Friday, March 10, 2017
What Is an "Appropriate" Education for Students with Disabilities?; The Court Will Tell Us Soon by Jonathan D. Glater
Just how much must a school district do to support the educational opportunity of a disabled student? Just enough to enable that student to get something, anything, out of the education provided? Or enough to enable that student to thrive, to excel?
The question has confronted courts for years, as parents of disabled children have demanded that school districts do more to provide their children a “free appropriate public education.” But the meaning of this phrase, typically abbreviated as “FAPE,” has eluded precise definition. When the Supreme Court addressed the question, in Board of Education of Hendrick Hudson Central School District v. Rowley, 458 U.S. 176 (1982), a majority concluded that
[A] “free appropriate public education” consists of educational instruction specially designed to meet the unique needs of the handicapped child, supported by such services as are necessary to permit the child "to benefit" from the instruction. Almost as a checklist for adequacy under the Act, the definition also requires that such instruction and services be provided at public expense and under public supervision, meet the State's educational standards, approximate the grade levels used in the State's regular education, and comport with the child's [individualized education program – more on that below]. Thus, if personalized instruction is being provided with sufficient supportive services to permit the child to benefit from the instruction, and the other items on the definitional checklist are satisfied, the child is receiving a "free appropriate public education" as defined by the Act.
The Court’s language suggests that any benefit is sufficient to satisfy the requirement that schools provide FAPE; Justice Rehnquist, who wrote the majority opinion, took a very literal and formal approach to the language of the law to reach this Court’s conclusion.
Congress imposed the FAPE mandate in the Education for all Handicapped Children Act of 1975, Public Law 94-142, subsequently re-enacted as the Individuals with Disabilities Education Act (“IDEA”). The meaning of FAPE is before the Court again this year.
The plaintiff in Endrew F. v. Douglas County School District RE 1 was diagnosed at age two with autism and attention deficit/hyperactivity disorder (“ADHD”). As a result of these conditions, he “struggles with the ability to communicate personal needs, emotions and initiations [sic], and does not engage or interact with others in social routines or play.” Endrew F. v. Douglas County School District RE 1, 2014 WL 4548439, *1.
During his fourth grade year, his parents removed him from his public school in Douglas County, Colo., and placed him in a private school specializing in education of children with autism. His parents sued, claiming that the school district in prior years had failed to provide the boy with a FAPE and demanding that the district reimburse them for the cost of attending the private school.
An administrative law judge ruled against Endrew F.’s parents, finding that he received a FAPE, and so concluded that his family was not entitled to reimbursement of expenses. The trial court judge, who reviewed Endrew F.’s progress in public school before he switched, concluded that Endrew F. had received some educational benefit under the individualized education program (“IEP”), the kind of plan called for under IDEA. The district had developed Endrew F.’s IEP in an effort to comply with the FAPE mandate.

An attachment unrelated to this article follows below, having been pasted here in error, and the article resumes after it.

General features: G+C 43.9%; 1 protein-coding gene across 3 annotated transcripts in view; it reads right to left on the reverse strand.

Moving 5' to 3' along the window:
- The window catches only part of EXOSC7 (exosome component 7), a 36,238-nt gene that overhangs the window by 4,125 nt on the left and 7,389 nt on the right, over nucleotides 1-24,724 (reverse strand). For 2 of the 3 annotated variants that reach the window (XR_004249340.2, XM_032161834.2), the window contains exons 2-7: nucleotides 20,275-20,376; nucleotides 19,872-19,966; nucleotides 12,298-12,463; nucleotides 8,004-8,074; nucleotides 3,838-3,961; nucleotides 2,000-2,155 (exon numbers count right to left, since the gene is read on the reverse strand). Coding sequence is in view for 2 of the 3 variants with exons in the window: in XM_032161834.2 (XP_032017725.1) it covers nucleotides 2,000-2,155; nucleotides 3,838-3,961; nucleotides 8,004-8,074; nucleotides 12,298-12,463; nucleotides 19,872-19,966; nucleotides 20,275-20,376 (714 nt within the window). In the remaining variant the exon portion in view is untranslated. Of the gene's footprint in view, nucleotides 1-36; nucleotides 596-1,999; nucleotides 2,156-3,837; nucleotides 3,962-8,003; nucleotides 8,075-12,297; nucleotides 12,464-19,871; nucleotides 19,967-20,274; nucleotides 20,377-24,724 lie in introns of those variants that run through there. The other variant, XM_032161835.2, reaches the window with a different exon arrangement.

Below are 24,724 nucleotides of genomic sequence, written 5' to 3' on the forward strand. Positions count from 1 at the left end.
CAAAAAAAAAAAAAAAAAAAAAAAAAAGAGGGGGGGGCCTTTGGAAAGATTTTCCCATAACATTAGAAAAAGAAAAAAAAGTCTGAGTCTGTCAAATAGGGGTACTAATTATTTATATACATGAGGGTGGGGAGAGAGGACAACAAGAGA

A panel of the Tenth Circuit Court of Appeals affirmed the district court, and the Supreme Court granted certiorari. The precise question that the case presents to the Supreme Court, which heard oral argument in January, is this:
What is the level of educational benefit that school districts must confer on children with disabilities to provide them with the free appropriate education guaranteed by the Individuals with Disabilities Education Act, 20 U.S.C. §1400 et seq.?
The deeper issue is the meaning of equality. A demand for equal treatment is not satisfied by providing light for the seeing and the blind student alike.
IDEA seeks to “to ensure that all children with disabilities have available to them a free appropriate public education that emphasizes special education and related services designed to meet their unique needs and prepare them for further education, employment, and independent living,” 20 U.S.C. §1400(d)(1)(A). But how are we to know that a given level of support has leveled the playing field for a disabled student?
Answering will only grow more difficult as we recognize students’ incredible diversity; students’ ability to take advantage of educational offerings lies along a spectrum. So the assumption that a one type of education serves nearly all will become one type serves some, and then, one type serves a few. Whether schools’ offerings evolve in response will likely be a political question rather than a doctrinal one.
Still, depending on how broadly the Court rules, the decision in Endrew F. could have far-reaching consequences, imposing clearer obligations on school districts to support disabled students or putting another hurdle in the way of parents seeking the best for their children. By June we will know whether a majority of the justices prefer the limited and formalistic interpretation of the majority in Rowley or a more idealistic interpretation that may impose greater costs on schools and would afford appropriate benefits to students.